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On Monday, Nov. 2, Open Source obtained and posted an internal Microsoft memo on the open source model and the Linux operating system. Since that time, part 2 of the document has also been posted. These memos, written by engineer Vinod Valloppillil, were originally distributed within Microsoft on Aug. 11, 1998, and were intended to stimulate internal discussion on the open source model and the operating system industry. The practice of researching and assessing competitors is standard procedure at the company; one which our shareholders and customers would expect.

It is important to note that these memos represent an engineer's individual assessment of the market at one point in time. These memos are not an official statement by Microsoft on the issue of open source software or the Linux model.

The existence of these documents demonstrates the vigorous competition that exists in the operating system industry. Microsoft does see Linux as one of many competitors in the lower-performance end of the general purpose server industry and the small to medium-size ISP industry. Microsoft also recognizes and has identified several challenges inherent to this particular business model (many which are outlined in part one and part 2 of these memos.) Furthermore, Microsoft has an obligation to its customers, business partners and stakeholders to monitor competition, one part of which is encouraging active interest by knowledgeable engineers and active discussion of the issues.

Linux and the Open Software Source Model - A Question and Answer Session With Ed Muth Enterprise Marketing Group Manager, Microsoft Corp.

Ed Muth, Enterprise Marketing Group Manager, Microsoft Corp. Catalyst: Internal Microsoft memos in the press regarding the open source model and Linux in particular.

Q: Are the Halloween documents posted on Open Source genuine?

A: Although Microsoft has not attempted to perform a line-for-line review of the posted documents, they do appear to be confidential Microsoft documents with annotation, sent internally to select staff and management on Aug. 11, 1998.

Q: What was the purpose of creating these documents?

A: It is standard practice at Microsoft to research, write about, and assess all competitors, from both a business model and technical perspective. We would be doing a disservice to our shareholders and customers if we were not monitoring and assessing market conditions and competitive offerings. Accordingly, such assessments of technical, business, and competitive issues are a routine practice across all industries and types of companies.

Honesty and creative ideas in such documents are critical to effective communication and the free flow of ideas. It is always unfortunate when a company's confidentiality is compromised, as it was in this case by the unauthorized or unintentional release of this document.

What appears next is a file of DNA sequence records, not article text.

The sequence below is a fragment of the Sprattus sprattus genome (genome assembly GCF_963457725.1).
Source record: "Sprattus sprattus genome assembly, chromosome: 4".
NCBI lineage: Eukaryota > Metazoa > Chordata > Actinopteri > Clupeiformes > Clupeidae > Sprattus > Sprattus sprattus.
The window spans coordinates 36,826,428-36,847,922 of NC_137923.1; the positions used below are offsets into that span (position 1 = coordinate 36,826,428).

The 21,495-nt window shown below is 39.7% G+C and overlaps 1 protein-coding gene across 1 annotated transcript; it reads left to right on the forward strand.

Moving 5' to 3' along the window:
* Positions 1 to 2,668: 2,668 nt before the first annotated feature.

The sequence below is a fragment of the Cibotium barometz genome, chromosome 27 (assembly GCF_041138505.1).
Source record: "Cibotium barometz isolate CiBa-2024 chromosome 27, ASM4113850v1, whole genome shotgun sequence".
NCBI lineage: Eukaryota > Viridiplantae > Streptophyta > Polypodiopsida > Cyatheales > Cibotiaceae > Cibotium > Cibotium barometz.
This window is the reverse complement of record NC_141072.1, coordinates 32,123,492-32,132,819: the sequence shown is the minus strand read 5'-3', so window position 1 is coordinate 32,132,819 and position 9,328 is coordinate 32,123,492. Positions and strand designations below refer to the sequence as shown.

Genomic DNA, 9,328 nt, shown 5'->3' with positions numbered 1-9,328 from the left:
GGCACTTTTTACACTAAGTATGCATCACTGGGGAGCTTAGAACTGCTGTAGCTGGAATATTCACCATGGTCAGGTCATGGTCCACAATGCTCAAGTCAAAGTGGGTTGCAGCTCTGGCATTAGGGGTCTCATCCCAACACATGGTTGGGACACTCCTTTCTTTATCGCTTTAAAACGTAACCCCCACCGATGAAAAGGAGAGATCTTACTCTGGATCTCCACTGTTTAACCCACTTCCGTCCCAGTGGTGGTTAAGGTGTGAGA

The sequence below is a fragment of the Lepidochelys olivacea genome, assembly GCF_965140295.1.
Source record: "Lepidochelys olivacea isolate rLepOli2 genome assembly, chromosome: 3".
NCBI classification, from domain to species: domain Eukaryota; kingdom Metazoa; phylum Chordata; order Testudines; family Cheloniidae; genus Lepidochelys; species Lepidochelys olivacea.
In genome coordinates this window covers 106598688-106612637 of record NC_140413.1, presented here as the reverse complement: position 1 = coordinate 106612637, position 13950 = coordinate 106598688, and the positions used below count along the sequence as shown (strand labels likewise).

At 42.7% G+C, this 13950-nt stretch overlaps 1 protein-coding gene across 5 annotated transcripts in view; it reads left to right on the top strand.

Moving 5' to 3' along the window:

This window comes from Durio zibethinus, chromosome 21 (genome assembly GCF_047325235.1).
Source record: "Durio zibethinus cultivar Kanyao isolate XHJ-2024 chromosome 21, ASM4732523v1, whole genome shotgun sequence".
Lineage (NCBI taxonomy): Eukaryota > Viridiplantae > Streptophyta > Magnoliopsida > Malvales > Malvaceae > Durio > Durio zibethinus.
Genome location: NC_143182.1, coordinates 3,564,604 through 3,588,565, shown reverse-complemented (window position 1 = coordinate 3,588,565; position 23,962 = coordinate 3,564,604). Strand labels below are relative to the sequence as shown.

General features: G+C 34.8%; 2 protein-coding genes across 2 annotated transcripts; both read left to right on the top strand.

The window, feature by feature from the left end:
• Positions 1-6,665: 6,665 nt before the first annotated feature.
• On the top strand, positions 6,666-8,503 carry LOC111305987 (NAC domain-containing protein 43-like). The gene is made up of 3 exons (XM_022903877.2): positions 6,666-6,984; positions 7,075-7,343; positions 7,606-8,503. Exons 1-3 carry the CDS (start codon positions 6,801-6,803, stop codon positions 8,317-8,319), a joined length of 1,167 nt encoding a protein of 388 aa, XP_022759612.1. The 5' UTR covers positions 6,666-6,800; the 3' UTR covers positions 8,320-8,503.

Q: Is this an official Microsoft response to the open source model and Linux in particular?

A: No. These documents do not represent an official Microsoft position or road map. They are technical analyses written by a staff engineer that represent the thoughts of one individual at one point in time. They were intended to encourage an informed internal discussion of issues by marketing and engineering middle managers.

Q: Who is Vinod Valloppillil and what is his role at Microsoft?

A: Vinod is a staff engineer who, from time to time, is chartered with the responsibility of monitoring and analyzing market conditions and competitive offerings. His analyses are intended to spur internal discussion about industry trends and market dynamics. He is not an official company spokesperson.

Q: How did these documents get leaked to the press?

A: At this point we cannot confirm how the documents were distributed outside the company or who is responsible for the action.

Q: Does Microsoft consider Linux a competitor?

A: Yes. Linux is a competitor on the client and the server. My analysis is that Linux is a material competitor in the lower-performance end of the general purpose server industry and the small to medium-sized ISP industry. It is important to recognize that Linux, beyond competing with Microsoft, is also, and perhaps even more frequently, an alternative or competitor to other versions of UNIX.

The operating system industry is characterized today by vigorous competition. This competition, of which Linux is only a part, exists at the technology level as well as in terms of business models, applications, channels and alliances.

Q: The first document talked about extending standard protocols as a way to "deny OSS projects entry into the market." What does this mean?

A: To better serve customers, Microsoft needs to innovate above standard protocols. By innovating above the base protocol, we are able to deliver advanced functionality to users. An example of this is adding transactional support for DTC over HTTP. This would be a value-add and would in no way break the standard or undermine the concept of standards, of which Microsoft is a significant supporter. Yet it would allow us to solve a class of problems in value chain integration for our Web-based customers that are not solved by any public standard today. Microsoft recognizes that customers are not served by implementations that are different without adding value; we therefore support standards as the foundation on which further innovation can be based.


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